The Justice Department noted that the United States Trustee Program’s stance remains firm and that no assets associated with the cannabis industry can be liquidated or restructured following bankruptcy.
“The USTP’s response to marijuana-related bankruptcy filings is guided by two straightforward and uncontroversial principles,” the two Justice Department officials pointed out. “First, the bankruptcy system may not be used as an instrument in the ongoing commission of a crime and reorganization plans that permit or require continued illegal activity may not be confirmed. Second, bankruptcy trustees and other estate fiduciaries should not be required to administer assets if doing so would cause them to violate federal criminal law.”
“Not only would a trustee who offers marijuana for sale violate the law but so, too, would a trustee who liquidated the fertilizer or equipment used to grow marijuana, who collected rent from a marijuana business tenant, or who sought to collect the profits of a marijuana investment,” White and Sheahan said.
With the DOJ cracking down, the lines are blurred on whether these businesses are considered legal, or illegal.
There will be trouble in the upcoming 2017 holiday season for consumers wanting to walk in their favorite toy store and fill up the stockings for the little ones. No its not just what you could afford, but also where you can go to get the toys for the little ones.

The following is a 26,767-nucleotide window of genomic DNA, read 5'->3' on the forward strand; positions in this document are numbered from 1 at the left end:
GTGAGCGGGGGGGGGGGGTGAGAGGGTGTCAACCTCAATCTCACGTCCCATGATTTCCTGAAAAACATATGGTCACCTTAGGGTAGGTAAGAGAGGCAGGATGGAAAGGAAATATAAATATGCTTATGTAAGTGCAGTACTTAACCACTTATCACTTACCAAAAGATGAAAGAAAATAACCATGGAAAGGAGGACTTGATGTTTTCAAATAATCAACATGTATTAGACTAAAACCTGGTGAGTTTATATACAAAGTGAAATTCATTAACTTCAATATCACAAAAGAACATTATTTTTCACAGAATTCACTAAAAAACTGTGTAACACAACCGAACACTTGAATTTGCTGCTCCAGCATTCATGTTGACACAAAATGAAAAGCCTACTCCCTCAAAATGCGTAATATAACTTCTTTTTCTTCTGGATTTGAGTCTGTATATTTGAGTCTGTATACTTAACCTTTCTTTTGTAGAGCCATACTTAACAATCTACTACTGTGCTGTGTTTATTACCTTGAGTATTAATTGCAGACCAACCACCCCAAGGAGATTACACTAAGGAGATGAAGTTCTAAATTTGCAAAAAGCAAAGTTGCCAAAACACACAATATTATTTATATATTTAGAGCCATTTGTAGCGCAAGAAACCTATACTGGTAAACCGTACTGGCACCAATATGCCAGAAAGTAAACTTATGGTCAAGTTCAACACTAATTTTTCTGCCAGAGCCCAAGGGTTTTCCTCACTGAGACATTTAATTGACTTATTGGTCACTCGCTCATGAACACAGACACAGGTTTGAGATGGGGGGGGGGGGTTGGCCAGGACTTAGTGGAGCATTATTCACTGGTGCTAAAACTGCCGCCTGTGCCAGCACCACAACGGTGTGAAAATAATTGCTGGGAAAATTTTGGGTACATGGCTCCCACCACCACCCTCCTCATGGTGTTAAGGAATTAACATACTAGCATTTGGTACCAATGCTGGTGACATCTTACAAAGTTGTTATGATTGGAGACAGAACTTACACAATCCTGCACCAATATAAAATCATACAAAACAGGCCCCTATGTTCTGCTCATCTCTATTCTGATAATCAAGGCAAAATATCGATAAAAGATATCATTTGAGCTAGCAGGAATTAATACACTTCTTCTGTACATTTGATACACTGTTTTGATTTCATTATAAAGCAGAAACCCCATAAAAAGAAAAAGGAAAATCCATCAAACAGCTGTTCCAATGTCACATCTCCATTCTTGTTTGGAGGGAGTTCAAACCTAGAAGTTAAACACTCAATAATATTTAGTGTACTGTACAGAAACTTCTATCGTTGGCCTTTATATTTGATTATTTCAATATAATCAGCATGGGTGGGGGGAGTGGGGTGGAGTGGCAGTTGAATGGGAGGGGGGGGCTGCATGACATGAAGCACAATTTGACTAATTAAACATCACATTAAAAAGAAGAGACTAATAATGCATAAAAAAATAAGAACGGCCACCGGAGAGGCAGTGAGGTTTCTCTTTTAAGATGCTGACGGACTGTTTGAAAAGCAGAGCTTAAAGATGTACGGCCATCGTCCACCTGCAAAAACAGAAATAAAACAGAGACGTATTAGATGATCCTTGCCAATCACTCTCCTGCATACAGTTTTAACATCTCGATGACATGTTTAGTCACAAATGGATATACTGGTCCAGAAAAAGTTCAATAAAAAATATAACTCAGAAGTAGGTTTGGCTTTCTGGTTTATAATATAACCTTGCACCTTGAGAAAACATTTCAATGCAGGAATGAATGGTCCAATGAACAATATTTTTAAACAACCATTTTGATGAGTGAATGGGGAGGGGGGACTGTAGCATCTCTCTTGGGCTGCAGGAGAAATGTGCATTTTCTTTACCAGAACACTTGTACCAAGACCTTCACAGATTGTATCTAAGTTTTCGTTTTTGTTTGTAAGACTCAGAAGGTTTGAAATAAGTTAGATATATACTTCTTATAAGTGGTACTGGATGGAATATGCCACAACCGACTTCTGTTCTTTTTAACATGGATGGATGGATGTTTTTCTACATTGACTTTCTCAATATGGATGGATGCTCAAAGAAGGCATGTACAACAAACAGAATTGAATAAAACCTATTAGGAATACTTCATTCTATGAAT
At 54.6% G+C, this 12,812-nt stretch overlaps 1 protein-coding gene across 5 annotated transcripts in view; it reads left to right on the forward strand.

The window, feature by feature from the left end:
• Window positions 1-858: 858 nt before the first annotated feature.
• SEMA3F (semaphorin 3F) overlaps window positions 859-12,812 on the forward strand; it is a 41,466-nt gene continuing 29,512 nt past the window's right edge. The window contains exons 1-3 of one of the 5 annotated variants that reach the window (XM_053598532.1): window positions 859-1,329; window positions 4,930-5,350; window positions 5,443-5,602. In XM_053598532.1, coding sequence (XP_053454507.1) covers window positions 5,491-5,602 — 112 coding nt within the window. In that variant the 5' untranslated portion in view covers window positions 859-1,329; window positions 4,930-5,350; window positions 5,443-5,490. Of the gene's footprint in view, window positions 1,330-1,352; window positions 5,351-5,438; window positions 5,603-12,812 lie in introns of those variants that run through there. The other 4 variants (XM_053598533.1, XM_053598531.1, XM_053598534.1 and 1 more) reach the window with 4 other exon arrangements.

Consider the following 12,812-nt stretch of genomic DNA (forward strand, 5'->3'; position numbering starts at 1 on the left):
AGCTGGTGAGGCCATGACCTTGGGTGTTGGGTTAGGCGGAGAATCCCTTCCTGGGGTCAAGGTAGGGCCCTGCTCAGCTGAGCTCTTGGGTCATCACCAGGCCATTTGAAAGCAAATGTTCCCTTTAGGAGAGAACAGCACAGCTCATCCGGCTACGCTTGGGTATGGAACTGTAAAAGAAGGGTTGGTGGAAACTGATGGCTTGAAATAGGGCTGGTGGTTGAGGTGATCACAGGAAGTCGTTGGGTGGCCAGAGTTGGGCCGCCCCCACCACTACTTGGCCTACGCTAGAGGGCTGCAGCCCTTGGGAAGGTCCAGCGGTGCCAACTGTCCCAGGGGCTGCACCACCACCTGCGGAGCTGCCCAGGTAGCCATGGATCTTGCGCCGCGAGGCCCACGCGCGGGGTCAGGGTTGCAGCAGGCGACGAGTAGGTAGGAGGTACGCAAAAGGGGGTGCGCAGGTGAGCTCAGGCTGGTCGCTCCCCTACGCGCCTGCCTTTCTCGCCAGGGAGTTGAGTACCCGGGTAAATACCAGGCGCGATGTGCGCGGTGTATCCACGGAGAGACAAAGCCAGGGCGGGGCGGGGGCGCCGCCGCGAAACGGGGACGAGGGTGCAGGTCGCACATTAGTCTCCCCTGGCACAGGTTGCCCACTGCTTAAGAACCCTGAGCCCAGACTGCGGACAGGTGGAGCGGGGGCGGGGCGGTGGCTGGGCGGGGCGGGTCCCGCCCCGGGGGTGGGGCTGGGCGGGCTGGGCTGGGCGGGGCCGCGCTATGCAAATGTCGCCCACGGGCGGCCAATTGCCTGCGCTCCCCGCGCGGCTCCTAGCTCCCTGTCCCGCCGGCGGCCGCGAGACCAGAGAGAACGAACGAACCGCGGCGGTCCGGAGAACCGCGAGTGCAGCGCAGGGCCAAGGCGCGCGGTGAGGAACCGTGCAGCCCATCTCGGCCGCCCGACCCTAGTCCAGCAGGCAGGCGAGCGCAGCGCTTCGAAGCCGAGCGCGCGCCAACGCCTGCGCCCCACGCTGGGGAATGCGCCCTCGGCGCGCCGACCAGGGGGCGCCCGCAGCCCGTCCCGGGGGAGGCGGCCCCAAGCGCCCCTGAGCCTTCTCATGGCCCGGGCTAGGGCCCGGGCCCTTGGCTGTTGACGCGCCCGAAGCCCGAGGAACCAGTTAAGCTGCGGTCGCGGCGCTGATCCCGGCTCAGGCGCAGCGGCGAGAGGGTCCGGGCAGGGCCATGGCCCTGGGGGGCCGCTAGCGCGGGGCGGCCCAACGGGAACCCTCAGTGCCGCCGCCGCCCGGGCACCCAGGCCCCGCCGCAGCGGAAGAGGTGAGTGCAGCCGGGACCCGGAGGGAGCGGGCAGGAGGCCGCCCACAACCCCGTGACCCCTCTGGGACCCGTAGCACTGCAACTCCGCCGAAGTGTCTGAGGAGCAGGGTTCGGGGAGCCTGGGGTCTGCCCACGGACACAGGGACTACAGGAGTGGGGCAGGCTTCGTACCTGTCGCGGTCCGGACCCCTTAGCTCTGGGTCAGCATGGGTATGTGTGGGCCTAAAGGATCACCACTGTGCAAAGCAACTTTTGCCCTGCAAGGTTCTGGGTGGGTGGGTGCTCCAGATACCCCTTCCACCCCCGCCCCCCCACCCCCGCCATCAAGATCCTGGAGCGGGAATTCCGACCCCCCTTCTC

Mattel, the maker of Barbie dolls and Hot Wheels cars, reported disappointing third-quarter results late Thursday and said it was hurt by Toys R Us’ Chapter 11 bankruptcy filing last month. Earlier this week, Hasbro, the maker of My Little Pony and Monopoly, also blamed weak results on the Toys R Us bankruptcy filing.
Both companies said they temporarily slowed shipments to Toys R Us ahead of its bankruptcy, and both said they are working with the retailer to get their toys on its shelves during the holiday season. While Toys R Us had said when it filed for bankruptcy protection that it planned to work with suppliers and would keep its 1,600 Toys R Us and Babies R Us stores open. A resolution is if far from certain.